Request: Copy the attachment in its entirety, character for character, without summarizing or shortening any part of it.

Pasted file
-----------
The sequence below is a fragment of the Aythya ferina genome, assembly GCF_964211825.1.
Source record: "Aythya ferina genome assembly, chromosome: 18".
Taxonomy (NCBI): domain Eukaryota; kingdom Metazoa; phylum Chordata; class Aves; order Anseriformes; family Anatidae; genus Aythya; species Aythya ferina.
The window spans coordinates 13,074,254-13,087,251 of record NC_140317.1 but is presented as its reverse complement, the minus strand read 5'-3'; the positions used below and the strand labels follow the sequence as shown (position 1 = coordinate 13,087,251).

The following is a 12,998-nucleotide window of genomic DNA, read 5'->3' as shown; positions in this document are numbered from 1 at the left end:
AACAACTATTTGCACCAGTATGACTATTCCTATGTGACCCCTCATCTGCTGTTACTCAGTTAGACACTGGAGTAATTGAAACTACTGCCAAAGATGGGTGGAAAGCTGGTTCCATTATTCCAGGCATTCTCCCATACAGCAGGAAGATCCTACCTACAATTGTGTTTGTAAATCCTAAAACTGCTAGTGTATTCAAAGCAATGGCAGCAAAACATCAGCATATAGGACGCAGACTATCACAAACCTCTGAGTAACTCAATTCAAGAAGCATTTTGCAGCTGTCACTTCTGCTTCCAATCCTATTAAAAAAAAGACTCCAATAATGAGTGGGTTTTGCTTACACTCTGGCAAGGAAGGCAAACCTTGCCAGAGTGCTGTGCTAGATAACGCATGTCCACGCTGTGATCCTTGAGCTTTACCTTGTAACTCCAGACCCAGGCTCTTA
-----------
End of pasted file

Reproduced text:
The sequence below is a fragment of the Aythya ferina genome, assembly GCF_964211825.1.
Source record: "Aythya ferina genome assembly, chromosome: 18".
Taxonomy (NCBI): domain Eukaryota; kingdom Metazoa; phylum Chordata; class Aves; order Anseriformes; family Anatidae; genus Aythya; species Aythya ferina.
The window spans coordinates 13,074,254-13,087,251 of record NC_140317.1 but is presented as its reverse complement, the minus strand read 5'-3'; the positions used below and the strand labels follow the sequence as shown (position 1 = coordinate 13,087,251).

The following is a 12,998-nucleotide window of genomic DNA, read 5'->3' as shown; positions in this document are numbered from 1 at the left end:
AACAACTATTTGCACCAGTATGACTATTCCTATGTGACCCCTCATCTGCTGTTACTCAGTTAGACACTGGAGTAATTGAAACTACTGCCAAAGATGGGTGGAAAGCTGGTTCCATTATTCCAGGCATTCTCCCATACAGCAGGAAGATCCTACCTACAATTGTGTTTGTAAATCCTAAAACTGCTAGTGTATTCAAAGCAATGGCAGCAAAACATCAGCATATAGGACGCAGACTATCACAAACCTCTGAGTAACTCAATTCAAGAAGCATTTTGCAGCTGTCACTTCTGCTTCCAATCCTATTAAAAAAAAGACTCCAATAATGAGTGGGTTTTGCTTACACTCTGGCAAGGAAGGCAAACCTTGCCAGAGTGCTGTGCTAGATAACGCATGTCCACGCTGTGATCCTTGAGCTTTACCTTGTAACTCCAGACCCAGGCTCTTA